The time of my end approaches. I have lately been subject to attacks of angina pectoris. And in the ordinary course of things, my physician tells me, I may fairly hope that my life will not be protracted many months. Unless, then, I am cursed with an exceptional physical mental character, I shall not much longer groan under the wearisome burthen of this earthly existence.
If it were to be otherwise, if I were to live on to the age most men desire and provide for, I should for once have known whether the miseries of delusive expectation can outweigh the miseries of true provision. For I foresee when I shall die.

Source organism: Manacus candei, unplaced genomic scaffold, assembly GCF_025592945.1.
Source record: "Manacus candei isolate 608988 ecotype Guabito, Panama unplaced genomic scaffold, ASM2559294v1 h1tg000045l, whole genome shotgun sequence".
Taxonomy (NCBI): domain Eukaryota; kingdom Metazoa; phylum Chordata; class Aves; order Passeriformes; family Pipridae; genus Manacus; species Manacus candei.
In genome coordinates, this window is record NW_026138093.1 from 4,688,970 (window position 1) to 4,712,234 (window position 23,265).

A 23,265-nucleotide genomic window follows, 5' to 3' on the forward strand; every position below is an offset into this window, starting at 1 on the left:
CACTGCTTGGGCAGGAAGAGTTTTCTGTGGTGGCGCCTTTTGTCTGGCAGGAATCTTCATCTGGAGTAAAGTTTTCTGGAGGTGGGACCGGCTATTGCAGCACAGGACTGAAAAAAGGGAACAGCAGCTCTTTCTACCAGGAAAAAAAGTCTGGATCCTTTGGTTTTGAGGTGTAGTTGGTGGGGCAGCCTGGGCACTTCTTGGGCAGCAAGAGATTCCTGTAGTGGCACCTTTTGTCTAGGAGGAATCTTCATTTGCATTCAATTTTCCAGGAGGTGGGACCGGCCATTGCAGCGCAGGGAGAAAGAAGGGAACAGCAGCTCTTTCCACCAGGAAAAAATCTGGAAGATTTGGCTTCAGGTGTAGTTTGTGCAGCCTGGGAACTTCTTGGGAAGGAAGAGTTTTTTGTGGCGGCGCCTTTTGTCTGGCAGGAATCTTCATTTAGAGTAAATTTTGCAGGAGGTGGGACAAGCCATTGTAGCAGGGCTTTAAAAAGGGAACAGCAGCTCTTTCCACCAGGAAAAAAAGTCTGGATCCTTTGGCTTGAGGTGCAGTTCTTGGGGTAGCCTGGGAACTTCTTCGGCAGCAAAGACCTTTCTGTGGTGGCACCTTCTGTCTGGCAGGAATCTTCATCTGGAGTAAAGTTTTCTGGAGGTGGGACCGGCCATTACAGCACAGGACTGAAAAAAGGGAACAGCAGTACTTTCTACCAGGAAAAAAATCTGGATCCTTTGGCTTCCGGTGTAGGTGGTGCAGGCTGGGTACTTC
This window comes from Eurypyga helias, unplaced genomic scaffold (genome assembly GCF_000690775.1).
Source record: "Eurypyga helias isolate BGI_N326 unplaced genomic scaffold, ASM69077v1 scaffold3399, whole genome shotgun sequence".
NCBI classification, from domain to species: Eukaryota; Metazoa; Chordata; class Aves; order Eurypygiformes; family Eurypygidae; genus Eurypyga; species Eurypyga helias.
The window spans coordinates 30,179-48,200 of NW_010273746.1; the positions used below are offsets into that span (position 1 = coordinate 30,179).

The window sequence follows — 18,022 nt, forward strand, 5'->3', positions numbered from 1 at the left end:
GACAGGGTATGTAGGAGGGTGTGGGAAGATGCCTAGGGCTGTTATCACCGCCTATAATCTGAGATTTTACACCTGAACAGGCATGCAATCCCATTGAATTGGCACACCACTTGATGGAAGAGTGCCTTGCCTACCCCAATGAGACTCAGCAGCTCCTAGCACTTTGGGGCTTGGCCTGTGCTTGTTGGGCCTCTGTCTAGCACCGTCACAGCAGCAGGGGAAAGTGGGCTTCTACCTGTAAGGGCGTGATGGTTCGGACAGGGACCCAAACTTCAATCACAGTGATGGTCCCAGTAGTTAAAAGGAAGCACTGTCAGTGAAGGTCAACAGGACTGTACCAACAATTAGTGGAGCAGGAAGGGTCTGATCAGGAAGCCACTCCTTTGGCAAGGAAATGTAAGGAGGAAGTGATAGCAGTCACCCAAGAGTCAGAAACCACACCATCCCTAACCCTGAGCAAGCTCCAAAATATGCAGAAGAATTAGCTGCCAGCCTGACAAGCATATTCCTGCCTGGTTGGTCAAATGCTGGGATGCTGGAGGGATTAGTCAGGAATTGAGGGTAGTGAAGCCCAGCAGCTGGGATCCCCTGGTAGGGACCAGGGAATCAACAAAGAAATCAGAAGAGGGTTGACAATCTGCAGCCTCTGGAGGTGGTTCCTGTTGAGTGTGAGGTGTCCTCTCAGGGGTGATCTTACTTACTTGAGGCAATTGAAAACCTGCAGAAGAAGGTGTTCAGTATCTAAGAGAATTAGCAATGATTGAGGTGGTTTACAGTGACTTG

Everything that will happen in my last moments.
Just a month from this day, on September 20, 1850, I shall be sitting in this chair, in this study, at ten o'clock at night, longing to die, weary of incessant insight and foresight, without delusions ans without hope. Just as I am watching a tongue of blue flame rising in the fire. And my lamp is burning low, the horrible contraction will begin at my chest.